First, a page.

Research in communications and learning through video games

Dr. Rosa Martey is a very upbeat communicator at Colorado State University who really cares about students. Before our interview I was able to watch her counseling a student about research opportunities in her field. Through that conversation I could also see how excited she was about communications, especially in video games.

She says, “I look at games and communities within games, the social norms and social interactions.” Her research is becoming more important as the video game industry grows. Video game revenues worldwide are approximately ten times that of movies, and it’s still rising.


“I think the lines that were drawn between people who would play World of Warcraft (WOW) and those who play Halo, or Call of Duty (COD), are getting blurrier and blurrier,” she explained. At CSU quite a few people play video games, and I have started several conversations based off of what someone was playing at the time.

“You see a kind of movement back and forth of people letting others know they are playing these games, and they become more of these people’s social worlds,” said Dr. Martey. We’ve had solitaire on our computers since Windows was created. There was no sharing of scores, no visible identification with the game, and no opportunity to see other people playing solitaire. Networked games like COD combine these elements and bring gamers together through the Internet. Participants can even chat with people who are not playing the same game through programs like Steam. This breaks the social isolation of gameplay.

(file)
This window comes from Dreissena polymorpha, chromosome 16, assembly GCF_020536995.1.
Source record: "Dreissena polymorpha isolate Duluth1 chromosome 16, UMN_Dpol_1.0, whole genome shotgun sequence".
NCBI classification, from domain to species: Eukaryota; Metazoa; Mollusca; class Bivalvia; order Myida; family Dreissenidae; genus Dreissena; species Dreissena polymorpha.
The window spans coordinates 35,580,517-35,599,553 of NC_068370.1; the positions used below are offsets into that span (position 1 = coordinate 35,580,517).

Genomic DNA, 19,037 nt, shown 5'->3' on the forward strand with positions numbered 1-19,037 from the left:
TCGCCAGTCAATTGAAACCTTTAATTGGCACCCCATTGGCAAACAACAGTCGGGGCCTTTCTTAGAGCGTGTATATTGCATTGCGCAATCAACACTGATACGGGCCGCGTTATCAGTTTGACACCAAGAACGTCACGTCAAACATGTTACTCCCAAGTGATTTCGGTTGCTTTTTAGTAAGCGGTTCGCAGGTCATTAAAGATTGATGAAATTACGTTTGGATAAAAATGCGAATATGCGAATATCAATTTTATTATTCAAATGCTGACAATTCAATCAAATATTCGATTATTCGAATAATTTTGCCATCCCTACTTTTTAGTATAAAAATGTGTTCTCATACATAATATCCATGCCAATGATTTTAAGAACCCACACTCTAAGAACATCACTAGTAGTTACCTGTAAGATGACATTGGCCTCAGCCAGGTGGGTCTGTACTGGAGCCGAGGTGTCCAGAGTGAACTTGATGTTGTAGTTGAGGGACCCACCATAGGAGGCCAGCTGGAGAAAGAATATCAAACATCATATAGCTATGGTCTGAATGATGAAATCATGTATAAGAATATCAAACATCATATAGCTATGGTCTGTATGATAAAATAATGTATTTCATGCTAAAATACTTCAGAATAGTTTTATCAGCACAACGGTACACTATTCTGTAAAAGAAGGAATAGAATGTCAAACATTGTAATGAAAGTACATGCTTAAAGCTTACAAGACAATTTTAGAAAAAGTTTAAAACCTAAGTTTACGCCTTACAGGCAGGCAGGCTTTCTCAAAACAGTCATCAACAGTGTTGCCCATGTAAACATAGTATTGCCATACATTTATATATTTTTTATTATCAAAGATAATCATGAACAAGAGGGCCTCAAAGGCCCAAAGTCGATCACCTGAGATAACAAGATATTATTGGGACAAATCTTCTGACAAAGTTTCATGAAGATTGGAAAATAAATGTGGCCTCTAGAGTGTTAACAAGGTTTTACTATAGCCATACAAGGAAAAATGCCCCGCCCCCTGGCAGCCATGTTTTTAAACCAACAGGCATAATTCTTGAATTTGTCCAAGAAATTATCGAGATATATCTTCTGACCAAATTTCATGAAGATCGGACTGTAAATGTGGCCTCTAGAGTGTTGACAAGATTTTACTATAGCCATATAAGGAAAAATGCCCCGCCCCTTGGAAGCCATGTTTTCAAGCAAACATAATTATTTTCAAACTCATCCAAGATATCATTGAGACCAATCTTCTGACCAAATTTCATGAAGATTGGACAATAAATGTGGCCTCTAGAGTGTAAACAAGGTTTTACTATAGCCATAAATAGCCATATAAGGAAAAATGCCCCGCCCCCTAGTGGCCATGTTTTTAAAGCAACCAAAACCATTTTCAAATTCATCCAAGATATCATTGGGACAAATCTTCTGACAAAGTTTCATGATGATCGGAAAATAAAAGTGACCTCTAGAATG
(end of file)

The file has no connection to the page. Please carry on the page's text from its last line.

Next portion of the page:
Most recently, Rosa has been working on a project funded by Intelligence Advanced Research Projects Activity (IARPA) through the Air Force Research Laboratory. The project’s leader is Tomek Strzalkowski. The team includes scholars from the State University of New York in Albany, the University of Arizona, Syracuse University, Temple University, and a game development company known as 1st Playable. The focus of the project is to develop and test an educational game which trains players to reduce their reliance on cognitive biases. Dr. Martey said, “Part of that project is to understand the characteristics of games, of players, and their experiences to help people learn that material better.” The game is oriented around memory and whether or not you can put its’ lessons into action. It is not meant to be monetized. The government is funding the project to determine if it can provide good training. A game like this would be especially useful for analysts who cannot allow cognitive biases to prejudice their thinking.

Mario_chalkboard_RosaInterviewIt is understood that studying games helps us understand interaction, learning, and communication. Experts hold out hope that games will be useful in education. The medium uses a very different model than schools to motivate learning. “Games are designed around the notion that you fail until you figure it out. Once you’ve figured it out you go on to the next level. But that failure is either no cost or low-cost. It’s pretty rapid, and you have a lot of feedback to tell you what it was that caused you to fail,” Dr. Martey explained. Games keep track of all of your progress, and failure is an expected part of the process. Traditional scholastic environments treat failure differently. You won’t get to go back to fix any mistakes you made, and you have to move on to the next lesson. To illustrate this example let’s say you make a 50% on a test. That is a failure. There will be no more progress on that test and you have to hope that it will simply work out better next time. Whereas in a video game, if you reach the halfway point in a level you can continue on from that point even if you keep failing. This system of failure and reward has generated intense interest from educators of all levels. Someday you may see Mario in a classroom, as the teacher.